Students from the Donald Bren School of Information and Computer Sciences (ICS) were among the top three finalists in both the first and second annual Stock Market Competition at UCI, showing how combining computer science skills with financial knowledge can be a lucrative endeavor. Senior YuHeng Li, majoring in informatics and minoring in economics, took second place this year, earning $750 for his strategy to invest $100,000 in virtual funds. Last year, computer science major Praneet Sah took third place as a freshman, winning $500. Both were able to leverage their technology background throughout the four-month competition, which aims to teach financial literacy to undergraduates.
For Li, a transfer student from China who had previous experience trading in cryptocurrency, the competition’s investment workshops provided a solid background about the U.S. Federal Reserve System. “I didn’t have any experience in American stock trading, so I had to learn a lot of things about the American economy.” Furthermore, as a finalist, he was able to present his investment portfolio to a panel of judges composed of executives from growth management firms. “They gave me some very pragmatic, critical advice,” says Li — advice he plans to apply when he starts working at a private equity firm after graduating this spring.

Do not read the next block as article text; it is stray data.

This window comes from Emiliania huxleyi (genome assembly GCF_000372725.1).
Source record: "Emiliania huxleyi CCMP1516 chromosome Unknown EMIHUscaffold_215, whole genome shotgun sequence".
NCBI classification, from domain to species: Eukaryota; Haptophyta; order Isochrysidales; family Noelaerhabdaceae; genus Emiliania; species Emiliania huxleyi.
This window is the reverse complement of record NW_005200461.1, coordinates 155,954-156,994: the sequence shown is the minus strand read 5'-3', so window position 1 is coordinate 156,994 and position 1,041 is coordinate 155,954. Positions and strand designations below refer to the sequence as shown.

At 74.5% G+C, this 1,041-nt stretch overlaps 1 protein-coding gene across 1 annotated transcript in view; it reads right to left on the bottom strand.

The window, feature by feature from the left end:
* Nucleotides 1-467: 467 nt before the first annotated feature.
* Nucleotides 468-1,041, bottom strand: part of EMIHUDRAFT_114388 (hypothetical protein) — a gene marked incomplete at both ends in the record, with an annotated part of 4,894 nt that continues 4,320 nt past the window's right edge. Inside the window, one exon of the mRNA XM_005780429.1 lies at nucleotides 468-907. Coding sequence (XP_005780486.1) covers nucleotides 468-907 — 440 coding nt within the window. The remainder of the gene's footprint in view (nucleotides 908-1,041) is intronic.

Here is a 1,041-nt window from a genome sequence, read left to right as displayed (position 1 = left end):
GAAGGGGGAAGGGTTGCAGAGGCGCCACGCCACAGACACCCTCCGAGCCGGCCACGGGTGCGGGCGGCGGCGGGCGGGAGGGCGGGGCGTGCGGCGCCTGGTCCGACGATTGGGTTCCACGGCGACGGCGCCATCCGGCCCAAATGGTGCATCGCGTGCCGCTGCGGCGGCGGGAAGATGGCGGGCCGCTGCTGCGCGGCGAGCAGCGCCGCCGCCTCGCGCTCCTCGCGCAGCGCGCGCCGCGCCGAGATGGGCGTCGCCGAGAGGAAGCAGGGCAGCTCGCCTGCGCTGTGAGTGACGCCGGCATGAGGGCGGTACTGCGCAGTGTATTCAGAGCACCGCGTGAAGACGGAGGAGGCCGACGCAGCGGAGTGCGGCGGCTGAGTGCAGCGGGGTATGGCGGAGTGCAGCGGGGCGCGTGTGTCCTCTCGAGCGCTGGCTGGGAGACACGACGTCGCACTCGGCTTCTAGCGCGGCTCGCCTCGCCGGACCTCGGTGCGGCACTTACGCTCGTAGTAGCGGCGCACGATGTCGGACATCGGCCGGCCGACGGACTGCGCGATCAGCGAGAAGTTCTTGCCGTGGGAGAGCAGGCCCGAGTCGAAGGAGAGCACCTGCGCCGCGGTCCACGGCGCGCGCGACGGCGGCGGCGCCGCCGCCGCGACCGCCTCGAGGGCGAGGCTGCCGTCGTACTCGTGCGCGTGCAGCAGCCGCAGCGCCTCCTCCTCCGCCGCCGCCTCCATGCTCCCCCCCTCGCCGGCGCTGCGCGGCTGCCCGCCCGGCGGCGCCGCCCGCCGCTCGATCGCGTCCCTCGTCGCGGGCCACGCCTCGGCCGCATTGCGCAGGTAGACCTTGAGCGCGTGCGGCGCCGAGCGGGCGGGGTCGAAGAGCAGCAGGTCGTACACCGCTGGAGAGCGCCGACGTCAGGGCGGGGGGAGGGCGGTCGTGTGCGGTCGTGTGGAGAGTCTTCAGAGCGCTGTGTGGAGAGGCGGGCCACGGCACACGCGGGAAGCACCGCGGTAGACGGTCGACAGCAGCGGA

More importantly, the competition provided a practical way for Li to combine his informatics and economics education. “I used patterns and programing languages to scrub the data and analyze the stocks,” he says. Sah says he similarly applied his computer science skills to easily filter out lower performing companies.
“In the real world,” says Li, “we will need to combine knowledge from a lot of different areas like chemistry and finance and programming to make money or develop innovative solutions.” He stresses how competitions like this can help build this critical “multicurricular knowledge.”
In fact, Sah is helping to build such knowledge with a student club he started shortly after last year’s competition. At the workshops, he met Rahul Vig and Jonathan Bravo, and the three likeminded students founded the Hedge Fund Society, the only investment club on campus. “It was going to just be on the investment side, with five to six people pooling our own money and investing in the market and having our own fund,” says Sah. They created an LLC for investing but then decided to branch out and offer weekly workshops for society members. “The teaching actually took off really well,” says Sah. “We have taught people from so many backgrounds — we had one person show up who is a dance major.”
In Fall 2018, the society’s workshops covered fundamental analysis, and in Winter 2019, they covered technical analysis. This quarter is focused on derivative trading.
“Finance is not really what you see in movies like The Wolf on Wall Street,” says Sah, explaining that he wants people to understand that a lot more studying and reading are involved. But he compares it to addition. “Once you get the fundamentals, there’s so much you can do with it.”
— Shani Murray